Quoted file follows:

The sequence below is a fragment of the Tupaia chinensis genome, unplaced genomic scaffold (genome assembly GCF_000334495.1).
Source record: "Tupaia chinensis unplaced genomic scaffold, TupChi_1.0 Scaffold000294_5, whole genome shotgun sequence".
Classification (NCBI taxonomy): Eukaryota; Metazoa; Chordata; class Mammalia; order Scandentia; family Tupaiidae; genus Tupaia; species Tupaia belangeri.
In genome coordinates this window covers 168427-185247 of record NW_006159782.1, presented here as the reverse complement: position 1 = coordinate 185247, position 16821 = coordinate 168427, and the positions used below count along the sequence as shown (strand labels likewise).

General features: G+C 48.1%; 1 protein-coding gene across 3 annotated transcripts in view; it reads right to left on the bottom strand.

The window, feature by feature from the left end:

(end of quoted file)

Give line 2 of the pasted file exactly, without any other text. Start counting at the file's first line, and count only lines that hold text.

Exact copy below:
Source record: "Tupaia chinensis unplaced genomic scaffold, TupChi_1.0 Scaffold000294_5, whole genome shotgun sequence".